We need evidence about the risks and benefits of alternative medicines

I HAVE a confession to make. For most of my life, I have been sceptical about the merits of alternative and complementary medicines. But when I experienced an unpleasant condition in my 30s that …

couldn’t be helped by conventional medicine, I ran straight to my local alternative health store.

I was seeking relief from unrelenting morning sickness. The remedies I tried – ginger supplements and wearing an acupressure wristband – had no effect. But the experience gave me a better understanding of why people with debilitating health conditions can get so desperate that they try anything.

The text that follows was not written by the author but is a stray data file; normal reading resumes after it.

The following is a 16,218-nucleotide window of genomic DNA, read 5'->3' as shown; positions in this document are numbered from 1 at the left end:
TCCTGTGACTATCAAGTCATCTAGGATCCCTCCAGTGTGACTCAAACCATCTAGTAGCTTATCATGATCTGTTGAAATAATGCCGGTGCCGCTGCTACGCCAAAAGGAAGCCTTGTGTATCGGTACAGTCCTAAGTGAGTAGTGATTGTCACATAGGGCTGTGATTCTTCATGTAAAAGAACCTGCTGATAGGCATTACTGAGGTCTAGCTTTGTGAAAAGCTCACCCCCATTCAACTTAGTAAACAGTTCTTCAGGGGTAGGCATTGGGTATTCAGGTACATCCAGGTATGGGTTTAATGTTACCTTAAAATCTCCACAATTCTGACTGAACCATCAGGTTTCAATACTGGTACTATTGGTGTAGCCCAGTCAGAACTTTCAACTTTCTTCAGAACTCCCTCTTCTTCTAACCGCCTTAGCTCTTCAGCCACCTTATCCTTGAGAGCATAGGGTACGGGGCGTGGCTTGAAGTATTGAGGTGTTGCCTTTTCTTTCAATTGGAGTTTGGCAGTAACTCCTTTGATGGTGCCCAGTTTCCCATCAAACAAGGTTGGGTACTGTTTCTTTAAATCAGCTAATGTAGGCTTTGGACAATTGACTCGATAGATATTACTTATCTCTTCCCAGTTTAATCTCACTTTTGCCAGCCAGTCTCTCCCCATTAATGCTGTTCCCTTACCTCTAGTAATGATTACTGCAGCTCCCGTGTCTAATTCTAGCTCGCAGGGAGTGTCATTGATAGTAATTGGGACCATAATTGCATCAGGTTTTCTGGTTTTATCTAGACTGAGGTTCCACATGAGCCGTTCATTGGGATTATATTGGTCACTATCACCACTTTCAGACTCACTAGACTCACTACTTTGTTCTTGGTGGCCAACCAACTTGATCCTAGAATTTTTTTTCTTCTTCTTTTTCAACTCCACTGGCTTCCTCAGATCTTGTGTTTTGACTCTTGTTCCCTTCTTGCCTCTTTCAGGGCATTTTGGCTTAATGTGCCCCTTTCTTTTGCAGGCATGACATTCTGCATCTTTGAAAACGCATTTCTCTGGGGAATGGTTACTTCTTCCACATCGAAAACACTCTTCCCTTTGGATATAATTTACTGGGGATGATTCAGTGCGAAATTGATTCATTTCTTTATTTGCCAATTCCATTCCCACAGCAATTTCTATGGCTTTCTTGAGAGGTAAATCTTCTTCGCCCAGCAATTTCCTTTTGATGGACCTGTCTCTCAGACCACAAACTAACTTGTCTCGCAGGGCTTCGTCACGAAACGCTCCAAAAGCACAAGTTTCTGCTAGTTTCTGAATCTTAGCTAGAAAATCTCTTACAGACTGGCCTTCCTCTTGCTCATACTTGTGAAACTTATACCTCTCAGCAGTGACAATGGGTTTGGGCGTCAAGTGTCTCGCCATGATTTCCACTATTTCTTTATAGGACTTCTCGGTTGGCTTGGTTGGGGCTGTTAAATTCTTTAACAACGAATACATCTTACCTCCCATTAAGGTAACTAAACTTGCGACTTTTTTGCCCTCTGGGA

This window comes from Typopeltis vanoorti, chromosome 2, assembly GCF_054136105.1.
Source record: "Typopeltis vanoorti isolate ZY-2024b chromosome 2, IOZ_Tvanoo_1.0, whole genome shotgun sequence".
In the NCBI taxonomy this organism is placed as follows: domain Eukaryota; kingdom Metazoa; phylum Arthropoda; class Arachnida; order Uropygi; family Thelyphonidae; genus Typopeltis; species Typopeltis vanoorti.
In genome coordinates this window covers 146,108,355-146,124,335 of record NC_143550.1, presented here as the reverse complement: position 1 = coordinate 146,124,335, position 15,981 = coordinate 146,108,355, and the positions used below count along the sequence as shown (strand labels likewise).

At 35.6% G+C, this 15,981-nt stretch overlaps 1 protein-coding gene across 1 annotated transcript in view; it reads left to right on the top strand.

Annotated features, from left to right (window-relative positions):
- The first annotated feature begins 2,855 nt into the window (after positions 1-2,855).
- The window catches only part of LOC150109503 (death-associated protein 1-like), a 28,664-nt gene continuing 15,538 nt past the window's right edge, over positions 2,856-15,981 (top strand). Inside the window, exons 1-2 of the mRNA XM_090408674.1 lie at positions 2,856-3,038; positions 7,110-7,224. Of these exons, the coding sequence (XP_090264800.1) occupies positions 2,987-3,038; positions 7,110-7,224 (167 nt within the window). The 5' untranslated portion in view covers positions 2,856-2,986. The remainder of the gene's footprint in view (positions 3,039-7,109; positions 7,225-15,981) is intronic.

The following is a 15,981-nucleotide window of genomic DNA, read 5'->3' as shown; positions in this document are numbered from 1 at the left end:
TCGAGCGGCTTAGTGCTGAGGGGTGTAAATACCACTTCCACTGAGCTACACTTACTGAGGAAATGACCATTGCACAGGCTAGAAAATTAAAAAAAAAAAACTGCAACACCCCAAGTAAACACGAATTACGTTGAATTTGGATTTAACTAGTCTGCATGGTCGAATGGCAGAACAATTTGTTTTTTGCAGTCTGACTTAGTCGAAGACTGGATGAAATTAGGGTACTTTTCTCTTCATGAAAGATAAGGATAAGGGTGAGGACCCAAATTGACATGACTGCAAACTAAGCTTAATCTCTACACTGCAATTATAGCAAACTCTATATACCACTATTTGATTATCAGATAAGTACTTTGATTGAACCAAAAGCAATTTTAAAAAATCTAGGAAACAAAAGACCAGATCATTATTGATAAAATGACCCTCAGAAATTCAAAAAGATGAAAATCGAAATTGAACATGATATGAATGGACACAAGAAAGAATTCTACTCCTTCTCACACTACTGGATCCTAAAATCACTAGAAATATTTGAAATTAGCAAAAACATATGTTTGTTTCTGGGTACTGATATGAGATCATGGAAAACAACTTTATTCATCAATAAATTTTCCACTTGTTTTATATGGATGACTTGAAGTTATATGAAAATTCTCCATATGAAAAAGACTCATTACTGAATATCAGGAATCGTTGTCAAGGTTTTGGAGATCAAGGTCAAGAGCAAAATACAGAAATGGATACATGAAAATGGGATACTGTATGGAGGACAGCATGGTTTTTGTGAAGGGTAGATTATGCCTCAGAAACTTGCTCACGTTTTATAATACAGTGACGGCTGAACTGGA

I was reminded of this by the dispute that erupted last month when the World Health Organization (WHO) held its first global summit on traditional and complementary medicines, encompassing practices with long histories, such as Indian Ayurvedic medicine, and more recent Western inventions, such as homeopathy.

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